The eagerly anticipated new chapter in the life and times of legendary RIAA platinum-certified rapper Shyne unfolds this week, with the release of “King David,” his first official new music on the Def Jam Recordings label in nearly seven years. The fiery track is scheduled to impact at Urban radio formats on April 11th, and go up for sale at iTunes the next day.
“King David” is the first single pick from GANGLAND, Shyne’s third album, set for May 17th release. To call GANGLAND ‘long-awaited’ is an understatement. It marks the artist’s first official major label long-player since the near-platinum Godfather Buried Alive, his Def Jam debut released in 2004, midway during his near-decade prison sentence which ended in October 2009. GANGLAND brings that chapter of Shyne’s life to a close, as he renews his commitments to social activism and community awareness on the local and international level. The new album has been described as “vintage Shyne,” with the distinctive baritone voice of the people that has made him a hip-hop juggernaut. GANGLAND presents a refined and sophisticated Shyne, talking about the dynamics and inner workings of a mind that is tormented by the nightmare of inner-city living.
One of hip-hop’s most unique and colorful players, with a journey that almost defies belief, Shyne has looked into the belly of the beast and lived to tell the tale. Born in Belize City, at age three he was left to be raised by relatives in a ramshackle section of town when his mother emigrated to the U.S. At age eight, Shyne joined his mother in Brooklyn, in the notorious Vanderveer Estates of East Flatbush, where he began to soak up hip-hop culture in the 1980s and ’90s.
Attending City-As-School, an alternative high school for gifted students, he sparred with students and teachers from every walk of life. His education continued at the New York City College of Technology. A chance meeting with a rap producer, who heard him freestyling in a Brooklyn barbershop, led to a high-profile signing with Bad Boy Records in 1998. Work began on his debut album, as Shyne’s name also began to appear on popular tracks by Total, Mase, and Puff Daddy himself. In December 1999, however, the 23-year old found himself on the wrong side of the law, sentenced to 10 years in prison for his highly publicized role in defending himself and his “friends” during a New York night club shooting.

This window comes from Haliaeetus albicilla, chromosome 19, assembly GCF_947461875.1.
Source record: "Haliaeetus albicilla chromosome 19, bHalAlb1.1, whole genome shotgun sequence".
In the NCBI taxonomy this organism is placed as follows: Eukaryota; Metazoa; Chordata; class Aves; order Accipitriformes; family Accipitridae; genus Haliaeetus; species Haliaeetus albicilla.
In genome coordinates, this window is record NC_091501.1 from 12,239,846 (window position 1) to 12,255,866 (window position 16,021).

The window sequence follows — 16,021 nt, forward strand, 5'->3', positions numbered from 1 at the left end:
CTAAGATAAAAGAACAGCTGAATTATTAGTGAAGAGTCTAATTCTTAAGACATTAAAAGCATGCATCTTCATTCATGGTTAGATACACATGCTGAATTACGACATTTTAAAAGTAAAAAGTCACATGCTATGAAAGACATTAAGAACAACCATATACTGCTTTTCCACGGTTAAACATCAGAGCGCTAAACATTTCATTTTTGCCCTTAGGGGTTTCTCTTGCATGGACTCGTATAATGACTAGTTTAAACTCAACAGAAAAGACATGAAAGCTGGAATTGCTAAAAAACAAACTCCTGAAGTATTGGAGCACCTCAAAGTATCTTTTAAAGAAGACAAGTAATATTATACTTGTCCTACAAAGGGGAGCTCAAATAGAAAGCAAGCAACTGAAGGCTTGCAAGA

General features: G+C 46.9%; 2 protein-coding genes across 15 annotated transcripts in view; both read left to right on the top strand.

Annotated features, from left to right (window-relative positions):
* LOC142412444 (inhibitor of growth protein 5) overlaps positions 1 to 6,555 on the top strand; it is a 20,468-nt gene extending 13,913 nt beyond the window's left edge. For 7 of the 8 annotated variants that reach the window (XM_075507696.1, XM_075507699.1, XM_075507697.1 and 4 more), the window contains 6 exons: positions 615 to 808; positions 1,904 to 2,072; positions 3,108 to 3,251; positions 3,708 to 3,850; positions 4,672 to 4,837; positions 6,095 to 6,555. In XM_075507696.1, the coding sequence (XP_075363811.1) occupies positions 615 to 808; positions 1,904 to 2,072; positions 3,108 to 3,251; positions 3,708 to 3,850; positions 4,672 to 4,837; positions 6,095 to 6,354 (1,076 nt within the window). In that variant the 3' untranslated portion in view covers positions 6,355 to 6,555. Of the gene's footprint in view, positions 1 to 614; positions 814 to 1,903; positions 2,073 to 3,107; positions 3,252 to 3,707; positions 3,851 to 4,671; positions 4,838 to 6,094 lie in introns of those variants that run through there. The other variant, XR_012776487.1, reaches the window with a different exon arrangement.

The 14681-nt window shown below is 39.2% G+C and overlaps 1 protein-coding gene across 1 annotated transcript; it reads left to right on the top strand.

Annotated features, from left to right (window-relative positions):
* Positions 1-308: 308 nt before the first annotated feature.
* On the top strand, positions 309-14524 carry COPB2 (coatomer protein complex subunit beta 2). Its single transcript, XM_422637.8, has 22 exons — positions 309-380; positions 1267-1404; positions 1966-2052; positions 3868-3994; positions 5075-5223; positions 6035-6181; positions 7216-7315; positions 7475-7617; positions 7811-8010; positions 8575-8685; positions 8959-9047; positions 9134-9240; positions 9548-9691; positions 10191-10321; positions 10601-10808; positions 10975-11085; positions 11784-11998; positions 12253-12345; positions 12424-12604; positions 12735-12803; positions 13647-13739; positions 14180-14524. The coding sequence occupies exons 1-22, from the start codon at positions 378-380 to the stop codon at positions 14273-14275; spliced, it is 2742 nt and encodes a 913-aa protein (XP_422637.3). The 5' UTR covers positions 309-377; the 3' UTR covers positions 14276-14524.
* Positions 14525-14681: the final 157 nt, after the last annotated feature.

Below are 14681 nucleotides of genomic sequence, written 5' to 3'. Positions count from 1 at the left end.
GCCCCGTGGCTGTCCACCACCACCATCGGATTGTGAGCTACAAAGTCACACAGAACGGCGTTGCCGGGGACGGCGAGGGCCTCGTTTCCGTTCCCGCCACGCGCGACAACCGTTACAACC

Shyne, his self-titled debut album released in 2000, was an RIAA platinum million seller that has become a rap classic over the years. At least two tracks featured reggae star Barrington Levy, paying homage to their Caribbean roots. Serving his time at Dannemora, Shyne earned the respect of chaplains, other inmates and administrators. He was able to complete a second album, 2004’s near-platinum Godfather Buried Alive, and was finally set free in October 2009.
As a tireless ambassador from his homeland Belize, Shyne counts among his circle of friends Professor Charles Ogletree (of Harvard University, human rights activist and confidante of President Obama), and professor and journalist Dr. Baz Dreisinger (of John Jay College of Criminal Justice, CUNY). A major article on the front page of the New York Times Arts section in November 2010 paved the way for the completion of the GANGLAND album and Shyne’s re-introduction to his loyal audience.